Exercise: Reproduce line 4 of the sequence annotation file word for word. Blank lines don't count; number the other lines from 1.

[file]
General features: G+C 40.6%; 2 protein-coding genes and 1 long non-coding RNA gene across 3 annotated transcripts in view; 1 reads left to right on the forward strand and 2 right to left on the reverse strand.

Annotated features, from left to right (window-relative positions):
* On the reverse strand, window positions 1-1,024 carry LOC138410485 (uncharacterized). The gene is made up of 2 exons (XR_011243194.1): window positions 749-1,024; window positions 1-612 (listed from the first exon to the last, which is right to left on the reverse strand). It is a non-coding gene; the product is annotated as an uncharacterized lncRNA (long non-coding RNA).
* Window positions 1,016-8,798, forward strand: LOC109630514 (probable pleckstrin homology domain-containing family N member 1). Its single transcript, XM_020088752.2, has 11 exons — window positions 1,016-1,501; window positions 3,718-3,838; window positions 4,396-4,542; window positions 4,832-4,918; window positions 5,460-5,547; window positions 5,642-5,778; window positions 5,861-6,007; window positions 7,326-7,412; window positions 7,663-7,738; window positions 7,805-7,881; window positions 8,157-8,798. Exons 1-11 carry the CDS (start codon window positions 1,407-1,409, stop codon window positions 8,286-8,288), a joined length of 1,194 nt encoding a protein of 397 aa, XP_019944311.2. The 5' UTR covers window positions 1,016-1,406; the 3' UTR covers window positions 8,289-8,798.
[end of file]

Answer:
* Window positions 1,016-8,798, forward strand: LOC109630514 (probable pleckstrin homology domain-containing family N member 1). Its single transcript, XM_020088752.2, has 11 exons — window positions 1,016-1,501; window positions 3,718-3,838; window positions 4,396-4,542; window positions 4,832-4,918; window positions 5,460-5,547; window positions 5,642-5,778; window positions 5,861-6,007; window positions 7,326-7,412; window positions 7,663-7,738; window positions 7,805-7,881; window positions 8,157-8,798. Exons 1-11 carry the CDS (start codon window positions 1,407-1,409, stop codon window positions 8,286-8,288), a joined length of 1,194 nt encoding a protein of 397 aa, XP_019944311.2. The 5' UTR covers window positions 1,016-1,406; the 3' UTR covers window positions 8,289-8,798.